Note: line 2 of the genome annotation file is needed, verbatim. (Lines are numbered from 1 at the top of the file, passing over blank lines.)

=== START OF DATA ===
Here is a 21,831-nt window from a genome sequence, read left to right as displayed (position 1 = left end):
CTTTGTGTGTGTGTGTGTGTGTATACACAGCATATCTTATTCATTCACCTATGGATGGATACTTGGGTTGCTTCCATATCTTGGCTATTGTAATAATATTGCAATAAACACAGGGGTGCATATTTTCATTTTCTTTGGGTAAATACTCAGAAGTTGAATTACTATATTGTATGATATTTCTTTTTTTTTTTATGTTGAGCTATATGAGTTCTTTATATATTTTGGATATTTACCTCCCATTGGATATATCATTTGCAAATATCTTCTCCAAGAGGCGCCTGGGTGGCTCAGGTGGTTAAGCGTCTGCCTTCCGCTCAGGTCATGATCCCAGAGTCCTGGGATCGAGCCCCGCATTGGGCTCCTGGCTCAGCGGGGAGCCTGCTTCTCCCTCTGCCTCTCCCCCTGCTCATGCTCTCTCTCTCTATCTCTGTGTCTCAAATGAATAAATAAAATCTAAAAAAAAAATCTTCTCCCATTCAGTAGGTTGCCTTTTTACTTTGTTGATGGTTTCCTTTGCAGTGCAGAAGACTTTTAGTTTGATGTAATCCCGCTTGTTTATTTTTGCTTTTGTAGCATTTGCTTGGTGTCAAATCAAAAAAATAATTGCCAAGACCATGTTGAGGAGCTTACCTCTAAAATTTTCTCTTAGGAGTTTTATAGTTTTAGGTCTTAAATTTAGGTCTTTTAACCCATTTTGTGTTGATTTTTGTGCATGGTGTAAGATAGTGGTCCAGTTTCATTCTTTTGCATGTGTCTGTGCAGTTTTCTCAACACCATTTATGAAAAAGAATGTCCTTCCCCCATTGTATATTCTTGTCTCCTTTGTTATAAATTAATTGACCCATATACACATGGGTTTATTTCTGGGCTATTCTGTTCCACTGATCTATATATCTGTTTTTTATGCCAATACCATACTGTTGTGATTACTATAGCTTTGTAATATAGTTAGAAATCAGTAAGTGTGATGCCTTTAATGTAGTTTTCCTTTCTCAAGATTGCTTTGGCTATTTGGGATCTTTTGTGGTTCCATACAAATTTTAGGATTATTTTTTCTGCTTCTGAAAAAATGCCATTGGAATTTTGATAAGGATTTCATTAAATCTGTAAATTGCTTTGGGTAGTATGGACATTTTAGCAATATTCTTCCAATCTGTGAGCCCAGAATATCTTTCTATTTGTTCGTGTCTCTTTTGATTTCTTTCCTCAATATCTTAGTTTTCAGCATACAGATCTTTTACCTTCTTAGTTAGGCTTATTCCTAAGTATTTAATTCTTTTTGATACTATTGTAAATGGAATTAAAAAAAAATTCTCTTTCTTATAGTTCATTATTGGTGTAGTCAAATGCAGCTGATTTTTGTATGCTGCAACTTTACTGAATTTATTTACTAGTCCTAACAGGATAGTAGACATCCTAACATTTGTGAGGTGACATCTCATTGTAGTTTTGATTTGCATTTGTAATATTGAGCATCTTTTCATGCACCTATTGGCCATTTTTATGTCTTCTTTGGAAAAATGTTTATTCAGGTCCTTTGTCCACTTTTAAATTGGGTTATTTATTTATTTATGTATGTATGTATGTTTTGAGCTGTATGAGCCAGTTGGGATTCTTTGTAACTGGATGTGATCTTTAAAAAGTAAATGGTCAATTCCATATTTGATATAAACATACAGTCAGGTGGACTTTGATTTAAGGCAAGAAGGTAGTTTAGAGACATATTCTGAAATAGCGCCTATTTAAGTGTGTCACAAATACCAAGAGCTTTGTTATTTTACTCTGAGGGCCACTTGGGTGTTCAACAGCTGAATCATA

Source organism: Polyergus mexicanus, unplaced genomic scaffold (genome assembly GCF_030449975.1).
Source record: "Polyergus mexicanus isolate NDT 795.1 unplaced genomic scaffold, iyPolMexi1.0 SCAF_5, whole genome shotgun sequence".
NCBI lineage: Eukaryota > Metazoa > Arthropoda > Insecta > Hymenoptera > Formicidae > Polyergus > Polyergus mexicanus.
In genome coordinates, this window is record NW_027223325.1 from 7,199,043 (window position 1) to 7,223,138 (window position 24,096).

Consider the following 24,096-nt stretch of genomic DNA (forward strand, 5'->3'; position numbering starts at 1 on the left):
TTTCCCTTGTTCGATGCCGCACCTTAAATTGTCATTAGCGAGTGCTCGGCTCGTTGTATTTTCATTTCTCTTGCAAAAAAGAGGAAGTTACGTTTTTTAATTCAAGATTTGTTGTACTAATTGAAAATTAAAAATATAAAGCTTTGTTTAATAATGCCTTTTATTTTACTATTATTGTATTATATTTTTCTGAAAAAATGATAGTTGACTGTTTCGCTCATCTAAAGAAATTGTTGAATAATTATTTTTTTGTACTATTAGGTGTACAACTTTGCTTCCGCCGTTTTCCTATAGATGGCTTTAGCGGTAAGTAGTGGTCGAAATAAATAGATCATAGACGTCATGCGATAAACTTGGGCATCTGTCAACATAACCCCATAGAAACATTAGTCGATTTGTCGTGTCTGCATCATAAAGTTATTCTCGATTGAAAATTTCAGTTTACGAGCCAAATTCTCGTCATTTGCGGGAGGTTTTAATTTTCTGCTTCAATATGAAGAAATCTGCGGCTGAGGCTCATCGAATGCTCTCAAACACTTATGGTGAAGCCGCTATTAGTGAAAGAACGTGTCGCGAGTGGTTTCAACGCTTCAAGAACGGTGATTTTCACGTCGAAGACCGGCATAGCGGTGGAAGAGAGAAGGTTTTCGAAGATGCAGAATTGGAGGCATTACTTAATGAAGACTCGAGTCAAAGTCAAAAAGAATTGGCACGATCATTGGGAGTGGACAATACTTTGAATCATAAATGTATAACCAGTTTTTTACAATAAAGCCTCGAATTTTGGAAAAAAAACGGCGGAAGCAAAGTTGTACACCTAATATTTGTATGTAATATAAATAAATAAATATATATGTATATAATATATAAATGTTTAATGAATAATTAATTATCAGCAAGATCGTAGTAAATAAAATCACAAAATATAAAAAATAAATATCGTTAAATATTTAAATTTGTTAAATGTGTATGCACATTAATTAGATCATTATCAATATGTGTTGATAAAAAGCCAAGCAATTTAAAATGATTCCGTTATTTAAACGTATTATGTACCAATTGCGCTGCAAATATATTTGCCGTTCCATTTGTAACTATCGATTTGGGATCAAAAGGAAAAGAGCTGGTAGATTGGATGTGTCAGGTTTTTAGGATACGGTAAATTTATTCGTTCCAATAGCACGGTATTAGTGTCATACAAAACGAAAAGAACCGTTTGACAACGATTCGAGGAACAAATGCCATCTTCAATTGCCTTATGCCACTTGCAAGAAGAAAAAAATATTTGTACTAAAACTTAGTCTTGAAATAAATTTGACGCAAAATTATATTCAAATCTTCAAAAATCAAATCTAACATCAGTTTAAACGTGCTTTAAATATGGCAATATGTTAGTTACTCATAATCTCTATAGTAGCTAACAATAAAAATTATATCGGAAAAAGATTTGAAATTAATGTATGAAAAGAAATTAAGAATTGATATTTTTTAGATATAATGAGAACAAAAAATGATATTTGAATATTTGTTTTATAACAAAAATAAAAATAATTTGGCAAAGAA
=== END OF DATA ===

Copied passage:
CTTTGTGTGTGTGTGTGTGTGTATACACAGCATATCTTATTCATTCACCTATGGATGGATACTTGGGTTGCTTCCATATCTTGGCTATTGTAATAATATTGCAATAAACACAGGGGTGCATATTTTCATTTTCTTTGGGTAAATACTCAGAAGTTGAATTACTATATTGTATGATATTTCTTTTTTTTTTTATGTTGAGCTATATGAGTTCTTTATATATTTTGGATATTTACCTCCCATTGGATATATCATTTGCAAATATCTTCTCCAAGAGGCGCCTGGGTGGCTCAGGTGGTTAAGCGTCTGCCTTCCGCTCAGGTCATGATCCCAGAGTCCTGGGATCGAGCCCCGCATTGGGCTCCTGGCTCAGCGGGGAGCCTGCTTCTCCCTCTGCCTCTCCCCCTGCTCATGCTCTCTCTCTCTATCTCTGTGTCTCAAATGAATAAATAAAATCTAAAAAAAAAATCTTCTCCCATTCAGTAGGTTGCCTTTTTACTTTGTTGATGGTTTCCTTTGCAGTGCAGAAGACTTTTAGTTTGATGTAATCCCGCTTGTTTATTTTTGCTTTTGTAGCATTTGCTTGGTGTCAAATCAAAAAAATAATTGCCAAGACCATGTTGAGGAGCTTACCTCTAAAATTTTCTCTTAGGAGTTTTATAGTTTTAGGTCTTAAATTTAGGTCTTTTAACCCATTTTGTGTTGATTTTTGTGCATGGTGTAAGATAGTGGTCCAGTTTCATTCTTTTGCATGTGTCTGTGCAGTTTTCTCAACACCATTTATGAAAAAGAATGTCCTTCCCCCATTGTATATTCTTGTCTCCTTTGTTATAAATTAATTGACCCATATACACATGGGTTTATTTCTGGGCTATTCTGTTCCACTGATCTATATATCTGTTTTTTATGCCAATACCATACTGTTGTGATTACTATAGCTTTGTAATATAGTTAGAAATCAGTAAGTGTGATGCCTTTAATGTAGTTTTCCTTTCTCAAGATTGCTTTGGCTATTTGGGATCTTTTGTGGTTCCATACAAATTTTAGGATTATTTTTTCTGCTTCTGAAAAAATGCCATTGGAATTTTGATAAGGATTTCATTAAATCTGTAAATTGCTTTGGGTAGTATGGACATTTTAGCAATATTCTTCCAATCTGTGAGCCCAGAATATCTTTCTATTTGTTCGTGTCTCTTTTGATTTCTTTCCTCAATATCTTAGTTTTCAGCATACAGATCTTTTACCTTCTTAGTTAGGCTTATTCCTAAGTATTTAATTCTTTTTGATACTATTGTAAATGGAATTAAAAAAAAATTCTCTTTCTTATAGTTCATTATTGGTGTAGTCAAATGCAGCTGATTTTTGTATGCTGCAACTTTACTGAATTTATTTACTAGTCCTAACAGGATAGTAGACATCCTAACATTTGTGAGGTGACATCTCATTGTAGTTTTGATTTGCATTTGTAATATTGAGCATCTTTTCATGCACCTATTGGCCATTTTTATGTCTTCTTTGGAAAAATGTTTATTCAGGTCCTTTGTCCACTTTTAAATTGGGTTATTTATTTATTTATGTATGTATGTATGTTTTGAGCTGTATGAGCCAGTTGGGATTCTTTGTAACTGGATGTGATCTTTAAAAAGTAAATGGTCAATTCCATATTTGATATAAACATACAGTCAGGTGGACTTTGATTTAAGGCAAGAAGGTAGTTTAGAGACATATTCTGAAATAGCGCCTATTTAAGTGTGTCACAAATACCAAGAGCTTTGTTATTTTACTCTGAGGGCCACTTGGGTGTTCAACAGCTGAATCATA